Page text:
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Flags leave Rams with little to salute
By Jim Thomas
ST. LOUIS POST-DISPATCH
Three weeks after Veterans Day, the Rams took part in Flag Day this past Sunday at the Edward Jones Dome. But it was no celebration.
The Rams' season-high 126 yards in penalties against Arizona may have been an extreme. But unfortunately for coach Scott Linehan, it was merely the latest example of what's becoming a seasonlong trend.
Despite his efforts to minimize penalties, particularly of the pre-snap and post-whistle variety, Linehan's Rams are among the most penalized teams in the NFL this season.
Only Dallas (809) has been assessed more penalty yards than the Rams (721). And only Minnesota (93), Arizona (88) and Detroit (86) have been assessed more penalties than St. Louis (85).
Perhaps most disturbing is the fact that the Rams lead the league in false-start penalties this season (31). According to the STATS statistical firm, right tackle Alex Barron leads the NFL in false-start penalties (nine). Also according to STATS, center Richie Incognito is in a three-way tie for most holding penalties assessed (four).
Over the course of the season, dating to training camp, the Rams have run laps after practice because of pre-snap penalties such as false starts. When a "penalty" occurs in practice, the Rams repeat the play, according to Linehan.
"There's got to be some kind of consequence," Linehan said. "I think the emphasis has to be on holding that person, or persons, or group accountable to those things."
But there's only so much that can be done in the middle of a season. By league rule, players cannot be fined for such things as too many penalties. Bench Barron, you say? And replace him with ... who?
"You've got to overcome penalties," Incognito said following Sunday's 34-20 loss to Arizona. "They're going to happen. But when you've got that many, at critical times, it's tough."
There was a time when the Rams' offense was good enough to overcome penalties, sacks, and almost whatever obstacles were thrown at them. The 1999 Super Bowl championship team, for example, was penalized 113 times — the 10th-highest total in franchise history.
The '06 Rams are on pace for exactly that many penalties this season — 113. But the team isn't good enough offensively, defensively, or on special teams to consistently overcome that many flags. Which is why Linehan has stressed smart football since the start of his tenure: limiting errors, penalties and turnovers.
Even on the heels of Marc Bulger's three interceptions against Arizona, the Rams have done a good job limiting turnovers. Only six teams have fewer giveaways than the Rams' 16. But penalties are another matter.
"You would think it shouldn't happen," running back Steven Jackson said. "And it's continued to bite us. So we've just got to eliminate it."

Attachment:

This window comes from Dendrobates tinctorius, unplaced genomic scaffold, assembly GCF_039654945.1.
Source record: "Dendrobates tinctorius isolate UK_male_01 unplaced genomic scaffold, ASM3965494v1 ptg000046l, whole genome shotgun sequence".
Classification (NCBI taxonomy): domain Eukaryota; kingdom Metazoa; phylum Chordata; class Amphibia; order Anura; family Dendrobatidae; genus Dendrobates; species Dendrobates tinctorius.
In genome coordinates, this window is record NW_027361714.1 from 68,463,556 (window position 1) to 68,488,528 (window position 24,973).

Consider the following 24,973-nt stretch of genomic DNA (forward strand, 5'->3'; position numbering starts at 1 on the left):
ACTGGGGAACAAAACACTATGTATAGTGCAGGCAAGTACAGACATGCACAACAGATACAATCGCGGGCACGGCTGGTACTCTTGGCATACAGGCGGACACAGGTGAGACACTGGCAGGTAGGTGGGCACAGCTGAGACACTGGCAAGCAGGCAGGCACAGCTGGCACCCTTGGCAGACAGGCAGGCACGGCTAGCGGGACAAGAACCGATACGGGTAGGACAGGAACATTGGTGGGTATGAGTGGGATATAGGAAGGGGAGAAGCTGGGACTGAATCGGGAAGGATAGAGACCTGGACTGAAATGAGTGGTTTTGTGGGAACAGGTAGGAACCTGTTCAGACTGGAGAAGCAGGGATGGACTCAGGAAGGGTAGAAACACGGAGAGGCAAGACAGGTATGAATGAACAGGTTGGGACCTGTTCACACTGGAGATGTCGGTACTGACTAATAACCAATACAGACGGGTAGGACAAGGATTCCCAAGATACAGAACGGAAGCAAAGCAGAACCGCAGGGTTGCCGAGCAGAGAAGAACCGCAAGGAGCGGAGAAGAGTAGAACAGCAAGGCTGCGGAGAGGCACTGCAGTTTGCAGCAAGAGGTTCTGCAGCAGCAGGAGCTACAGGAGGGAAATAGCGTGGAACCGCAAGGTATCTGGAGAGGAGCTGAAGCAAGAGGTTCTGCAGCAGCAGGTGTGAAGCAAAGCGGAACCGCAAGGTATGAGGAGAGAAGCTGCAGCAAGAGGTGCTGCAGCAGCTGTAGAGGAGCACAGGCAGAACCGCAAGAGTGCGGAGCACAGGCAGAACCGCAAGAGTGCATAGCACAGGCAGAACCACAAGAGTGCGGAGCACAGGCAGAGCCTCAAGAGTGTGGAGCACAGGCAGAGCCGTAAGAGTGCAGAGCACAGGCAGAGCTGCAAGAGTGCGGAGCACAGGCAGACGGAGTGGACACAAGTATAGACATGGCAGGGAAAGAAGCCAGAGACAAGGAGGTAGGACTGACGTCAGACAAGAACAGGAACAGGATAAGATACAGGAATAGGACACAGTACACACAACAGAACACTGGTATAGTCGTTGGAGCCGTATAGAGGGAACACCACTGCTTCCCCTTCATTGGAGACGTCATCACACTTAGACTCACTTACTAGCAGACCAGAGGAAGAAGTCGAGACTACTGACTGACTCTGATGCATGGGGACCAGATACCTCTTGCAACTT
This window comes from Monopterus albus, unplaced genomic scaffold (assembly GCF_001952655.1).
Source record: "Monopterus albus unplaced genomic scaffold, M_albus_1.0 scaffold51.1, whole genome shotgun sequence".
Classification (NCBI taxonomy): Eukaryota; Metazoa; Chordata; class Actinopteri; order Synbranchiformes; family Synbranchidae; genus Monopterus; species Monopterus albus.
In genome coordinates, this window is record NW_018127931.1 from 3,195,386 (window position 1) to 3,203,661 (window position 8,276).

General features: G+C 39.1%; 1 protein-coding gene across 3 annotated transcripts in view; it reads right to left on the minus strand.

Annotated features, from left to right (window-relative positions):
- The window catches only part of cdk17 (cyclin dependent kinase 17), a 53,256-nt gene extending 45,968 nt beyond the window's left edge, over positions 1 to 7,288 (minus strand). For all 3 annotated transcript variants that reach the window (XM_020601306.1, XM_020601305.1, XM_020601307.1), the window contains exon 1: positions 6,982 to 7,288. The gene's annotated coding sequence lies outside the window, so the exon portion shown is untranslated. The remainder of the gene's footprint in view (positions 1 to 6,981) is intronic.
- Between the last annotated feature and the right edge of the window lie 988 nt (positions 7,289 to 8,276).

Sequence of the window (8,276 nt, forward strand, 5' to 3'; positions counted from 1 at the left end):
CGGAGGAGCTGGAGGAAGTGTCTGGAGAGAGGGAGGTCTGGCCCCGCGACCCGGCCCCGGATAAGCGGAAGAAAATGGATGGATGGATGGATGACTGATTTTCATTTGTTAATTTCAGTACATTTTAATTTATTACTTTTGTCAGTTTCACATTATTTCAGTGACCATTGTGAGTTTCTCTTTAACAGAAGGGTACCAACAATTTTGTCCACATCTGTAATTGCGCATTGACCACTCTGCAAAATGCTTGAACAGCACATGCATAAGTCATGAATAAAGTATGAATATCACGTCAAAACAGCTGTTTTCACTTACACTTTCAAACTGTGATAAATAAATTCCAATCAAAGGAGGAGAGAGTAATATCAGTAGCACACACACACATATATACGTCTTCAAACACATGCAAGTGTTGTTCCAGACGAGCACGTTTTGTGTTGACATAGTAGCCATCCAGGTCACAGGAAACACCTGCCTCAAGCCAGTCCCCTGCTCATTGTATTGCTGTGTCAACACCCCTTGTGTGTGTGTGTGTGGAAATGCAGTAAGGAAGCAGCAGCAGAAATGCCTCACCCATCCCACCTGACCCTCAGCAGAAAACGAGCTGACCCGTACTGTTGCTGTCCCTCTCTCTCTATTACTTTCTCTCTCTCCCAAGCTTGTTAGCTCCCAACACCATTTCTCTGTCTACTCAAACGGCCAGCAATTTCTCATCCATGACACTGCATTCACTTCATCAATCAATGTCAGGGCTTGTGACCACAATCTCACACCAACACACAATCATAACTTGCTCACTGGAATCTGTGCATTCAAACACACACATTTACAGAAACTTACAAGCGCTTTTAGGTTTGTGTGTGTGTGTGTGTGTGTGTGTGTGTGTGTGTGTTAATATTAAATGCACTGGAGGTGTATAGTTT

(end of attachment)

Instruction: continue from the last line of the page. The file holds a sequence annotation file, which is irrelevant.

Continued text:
Penalties were a huge factor in the Arizona loss. The final figures actually showed the Big Red with more penalties (11 to 10) than the Rams. And Arizona also had more than 100 yards in penalties — 107 to be exact. But those figures were misleading.
When Arizona scored with 2 minutes 10 seconds to go in the third quarter to take a 24-10 lead, the Cardinals had been penalized only five times for 40 yards, compared to the Rams' eight times for 116 yards at that point. With the contest pretty much decided, the Cardinals were penalized six times for 67 yards in the final 16 minutes.
The fact that there were many penalties Sunday shouldn't be a big surprise considering the officiating crew. According to research done by the Tacoma News Tribune, referee Ron Winter's crew — which worked the game — is tied for the most penalties called in the NFL. Winter's crew averages 14.3 penalties a game, the same average as referee Gene Steratore's crew this season.
As was the case against Arizona, the Rams were flagged for 10 penalties (for 78 yards) Oct. 8 in Green Bay — matching their season-high penalty total — with Winter's crew also working that contest.
No matter which crew works a Rams game, Linehan said penalty totals like those in the Arizona game are unacceptable from his team.
"It not something we can have and expect to win," Linehan said. "They're hard to overcome. Penalties are part of the game. But penalties that happen before the ball is snapped are unacceptable. Penalties that happen after the ball's whistled dead are unacceptable."
False starts obviously fall into the pre-snap area. So does the offside penalty by defensive end Leonard Little that wiped out a Ron Bartell interception. Some unnecessary roughness calls, such as Incognito's in the third quarter against Arizona, fall into the post-whistle category.
RAMBLINGS: Defensive lineman Michael Brown has been added to the Rams' practice squad. He replaces Tim Sandidge, who was signed to Kansas City's active roster.
Re: Flags leave Rams with little to salute
anyone notice how players like Incognito and Chavous who have given away penalities say that the Rams should be able to overcome them, not that they shouldnt happen in the first place.
they need to know its not ok to commit a penalty, because at the moment they dont seem to care, thinking that the team can overcome it. which they obviously cant.